In his comments on Wednesday, Chapek said the company would reassess its political donations in Florida and elsewhere, as other states are also considering similar bills. In the Friday apology memo, Chapek said the company would pause all political donations in Florida while the company undertakes a review to “ensure our advocacy better reflects our values.”

On the company Slack channel, some employees suggested that the latest statement seemed insincere. They also expressed skepticism of the review and questioned how it would be undertaken.

“I’m done with memos promising action,” one employee told Variety. “Also now he’s no longer donating money to good politicians in Florida?”

Some also expressed gratitude that an apology was finally made.

The company has also has numerous Business Employee Resource Groups (or BERGs), which are forums for employees to come together based on shared identity. On Thursday, the Pride BERG held its regularly scheduled “Brave Conversations” roundtable on Zoom, which at one point had 900 employees participating. According to a participant, the conversation became highly emotional, with some employees sharing their experiences trying to work on LGBTQ content, and others crying.

Several BERGs have also sent statements to Disney’s senior leadership imploring them to publicly denounce the bill and cease funding politicians who supported it. One statement, attributed to LGBTQ employees and allies at Pixar Animation Studios, also alleged that Disney corporate executives have censored scenes with same-sex affection in its films.

Sarah Kate Ellis, the CEO of GLAAD, issued a statement Friday calling Chapek’s announcement on pausing political donations a “step in the right direction.” In an interview, she praised the company’s employees for speaking up, saying they were taking a real risk, and also said she hoped Disney would recognize its own power.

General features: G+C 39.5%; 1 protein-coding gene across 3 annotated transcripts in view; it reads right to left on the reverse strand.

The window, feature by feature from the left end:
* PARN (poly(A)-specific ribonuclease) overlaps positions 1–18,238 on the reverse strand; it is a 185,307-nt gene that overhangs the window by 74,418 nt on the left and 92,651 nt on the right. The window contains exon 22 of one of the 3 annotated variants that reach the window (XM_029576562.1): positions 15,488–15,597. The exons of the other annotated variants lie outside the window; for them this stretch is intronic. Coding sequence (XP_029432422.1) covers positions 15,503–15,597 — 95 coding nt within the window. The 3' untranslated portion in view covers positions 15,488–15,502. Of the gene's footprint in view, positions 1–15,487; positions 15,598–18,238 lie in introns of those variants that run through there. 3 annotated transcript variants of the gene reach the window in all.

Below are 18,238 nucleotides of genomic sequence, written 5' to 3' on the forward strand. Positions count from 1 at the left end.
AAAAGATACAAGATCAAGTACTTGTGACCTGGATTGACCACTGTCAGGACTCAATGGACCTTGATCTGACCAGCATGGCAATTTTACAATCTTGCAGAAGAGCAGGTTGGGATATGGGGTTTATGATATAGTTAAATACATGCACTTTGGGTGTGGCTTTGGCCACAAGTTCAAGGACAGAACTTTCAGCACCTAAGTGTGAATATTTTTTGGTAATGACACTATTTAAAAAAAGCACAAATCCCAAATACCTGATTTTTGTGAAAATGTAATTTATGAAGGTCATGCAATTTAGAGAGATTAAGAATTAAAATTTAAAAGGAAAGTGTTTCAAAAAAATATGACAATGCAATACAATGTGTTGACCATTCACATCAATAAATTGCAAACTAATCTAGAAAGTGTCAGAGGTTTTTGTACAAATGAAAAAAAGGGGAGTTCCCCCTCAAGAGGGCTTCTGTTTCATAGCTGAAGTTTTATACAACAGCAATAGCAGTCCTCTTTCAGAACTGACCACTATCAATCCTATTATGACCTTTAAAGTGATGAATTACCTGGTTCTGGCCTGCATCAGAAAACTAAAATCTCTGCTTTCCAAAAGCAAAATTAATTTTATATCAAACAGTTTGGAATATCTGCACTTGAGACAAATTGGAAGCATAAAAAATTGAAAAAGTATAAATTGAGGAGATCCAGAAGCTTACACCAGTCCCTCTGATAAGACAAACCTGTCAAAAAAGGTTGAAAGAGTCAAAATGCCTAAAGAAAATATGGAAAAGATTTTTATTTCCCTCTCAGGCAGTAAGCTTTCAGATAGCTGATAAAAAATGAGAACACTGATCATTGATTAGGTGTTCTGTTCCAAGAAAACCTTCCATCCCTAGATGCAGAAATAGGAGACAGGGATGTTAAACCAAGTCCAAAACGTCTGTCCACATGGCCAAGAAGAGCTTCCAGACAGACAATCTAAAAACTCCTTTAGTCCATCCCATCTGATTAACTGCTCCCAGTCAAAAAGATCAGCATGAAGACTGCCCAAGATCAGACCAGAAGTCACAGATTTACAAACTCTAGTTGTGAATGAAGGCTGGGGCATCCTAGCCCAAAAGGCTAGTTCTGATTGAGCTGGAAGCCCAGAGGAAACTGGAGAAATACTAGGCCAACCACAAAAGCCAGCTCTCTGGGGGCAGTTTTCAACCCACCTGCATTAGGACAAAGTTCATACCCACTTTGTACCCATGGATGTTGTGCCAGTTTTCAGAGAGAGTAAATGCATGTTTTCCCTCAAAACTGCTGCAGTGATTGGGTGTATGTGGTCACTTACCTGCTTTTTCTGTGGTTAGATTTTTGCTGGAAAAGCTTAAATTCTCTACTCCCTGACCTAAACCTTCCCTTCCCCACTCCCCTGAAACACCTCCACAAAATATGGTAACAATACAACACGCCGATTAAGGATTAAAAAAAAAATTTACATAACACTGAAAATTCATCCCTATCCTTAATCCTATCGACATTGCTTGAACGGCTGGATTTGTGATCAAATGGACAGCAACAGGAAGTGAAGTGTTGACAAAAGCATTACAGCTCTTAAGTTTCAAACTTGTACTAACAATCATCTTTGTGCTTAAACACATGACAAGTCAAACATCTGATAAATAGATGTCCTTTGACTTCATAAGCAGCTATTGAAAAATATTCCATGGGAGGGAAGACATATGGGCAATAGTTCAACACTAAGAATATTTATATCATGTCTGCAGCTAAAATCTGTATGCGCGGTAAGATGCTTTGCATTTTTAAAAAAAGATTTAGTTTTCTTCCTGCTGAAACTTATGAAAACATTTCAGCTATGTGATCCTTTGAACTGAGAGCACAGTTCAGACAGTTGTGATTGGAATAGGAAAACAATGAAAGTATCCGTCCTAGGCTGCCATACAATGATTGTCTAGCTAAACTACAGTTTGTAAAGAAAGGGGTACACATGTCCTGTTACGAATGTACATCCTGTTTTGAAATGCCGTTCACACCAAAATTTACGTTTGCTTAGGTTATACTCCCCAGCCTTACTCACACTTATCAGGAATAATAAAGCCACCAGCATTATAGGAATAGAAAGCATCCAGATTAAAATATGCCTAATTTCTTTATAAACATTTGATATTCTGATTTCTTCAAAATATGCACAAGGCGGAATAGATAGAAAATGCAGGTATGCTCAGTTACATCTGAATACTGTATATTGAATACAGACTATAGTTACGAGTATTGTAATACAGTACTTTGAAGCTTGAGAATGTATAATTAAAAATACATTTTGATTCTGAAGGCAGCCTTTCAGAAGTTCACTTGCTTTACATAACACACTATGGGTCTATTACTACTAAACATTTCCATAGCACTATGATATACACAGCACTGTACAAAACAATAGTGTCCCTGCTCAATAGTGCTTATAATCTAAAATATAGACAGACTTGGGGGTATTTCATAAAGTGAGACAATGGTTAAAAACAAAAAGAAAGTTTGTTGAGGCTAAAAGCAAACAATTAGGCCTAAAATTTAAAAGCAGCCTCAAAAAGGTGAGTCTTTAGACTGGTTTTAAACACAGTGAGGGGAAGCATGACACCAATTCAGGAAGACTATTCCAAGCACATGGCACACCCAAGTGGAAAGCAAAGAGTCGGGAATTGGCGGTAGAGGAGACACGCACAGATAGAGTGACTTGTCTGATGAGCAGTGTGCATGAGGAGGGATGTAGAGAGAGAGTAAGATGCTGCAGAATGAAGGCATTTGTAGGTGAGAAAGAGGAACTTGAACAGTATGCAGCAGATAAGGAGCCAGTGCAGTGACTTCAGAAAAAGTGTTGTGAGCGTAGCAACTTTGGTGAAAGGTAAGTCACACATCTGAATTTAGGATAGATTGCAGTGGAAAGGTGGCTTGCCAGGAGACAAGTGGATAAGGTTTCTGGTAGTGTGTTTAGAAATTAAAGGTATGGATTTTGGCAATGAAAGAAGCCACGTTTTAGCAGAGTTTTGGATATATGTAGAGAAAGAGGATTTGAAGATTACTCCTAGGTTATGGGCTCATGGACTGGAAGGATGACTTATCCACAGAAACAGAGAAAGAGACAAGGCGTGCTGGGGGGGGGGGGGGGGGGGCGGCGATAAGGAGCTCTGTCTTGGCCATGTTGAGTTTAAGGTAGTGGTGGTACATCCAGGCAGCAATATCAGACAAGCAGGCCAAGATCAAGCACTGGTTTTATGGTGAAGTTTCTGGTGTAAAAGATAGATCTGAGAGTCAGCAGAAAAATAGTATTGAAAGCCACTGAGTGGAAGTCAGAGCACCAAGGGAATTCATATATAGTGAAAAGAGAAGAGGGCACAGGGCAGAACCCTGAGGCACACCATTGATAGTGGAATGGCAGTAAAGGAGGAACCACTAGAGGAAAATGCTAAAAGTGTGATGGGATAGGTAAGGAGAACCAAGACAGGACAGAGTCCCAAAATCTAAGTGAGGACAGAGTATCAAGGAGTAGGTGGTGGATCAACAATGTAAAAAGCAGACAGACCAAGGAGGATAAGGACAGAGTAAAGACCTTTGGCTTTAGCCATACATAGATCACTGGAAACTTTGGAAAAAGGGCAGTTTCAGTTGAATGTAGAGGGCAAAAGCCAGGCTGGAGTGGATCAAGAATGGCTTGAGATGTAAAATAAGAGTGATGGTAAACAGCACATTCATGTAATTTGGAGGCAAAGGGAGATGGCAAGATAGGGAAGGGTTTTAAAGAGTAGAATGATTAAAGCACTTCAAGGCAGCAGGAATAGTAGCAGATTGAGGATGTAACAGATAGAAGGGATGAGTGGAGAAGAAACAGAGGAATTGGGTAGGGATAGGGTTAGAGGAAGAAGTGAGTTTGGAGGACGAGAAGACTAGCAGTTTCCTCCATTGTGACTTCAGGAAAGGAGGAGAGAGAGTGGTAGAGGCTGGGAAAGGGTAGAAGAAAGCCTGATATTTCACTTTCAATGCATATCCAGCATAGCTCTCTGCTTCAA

“[Disney] is a place that has political and fiscal clout,” she said. “You can help protect a community that is under attack.”

Chapek’s reluctance to wade into the controversy came in contrast with his predecessor, Bob Iger, who tweeted his opposition to the bill on Feb. 24. Chapek is said to be less willing than Iger to take political stands in general. But he is facing a climate in which employees have become more emboldened to demand action from their bosses.

Just last October, there was a similar outcry at Netflix over Dave Chappelle’s latest standup special, which included jokes about the trans community. In that case, co-CEO Ted Sarandos fumbled the initial communications with employees, leading to internal backlash.

Peter Newman, head of New York University’s Tisch School of the Arts’ MBA/MFA program, argued that Chapek had erred by catering “almost exclusively” to Disney shareholders, while neglecting relationships with talent, employees and the public.

Chapek was also slow to address Scarlett Johansson’s demand for compensation after the disappointing hybrid release of “Black Widow” last summer, leading to a lawsuit and an ugly — though short-lived — public feud.

“At the very least, Chapek has done a bad job at defining himself,” Newman said. “As long as he’s there, there’s going to be confusion about where he stands on a variety of issues.”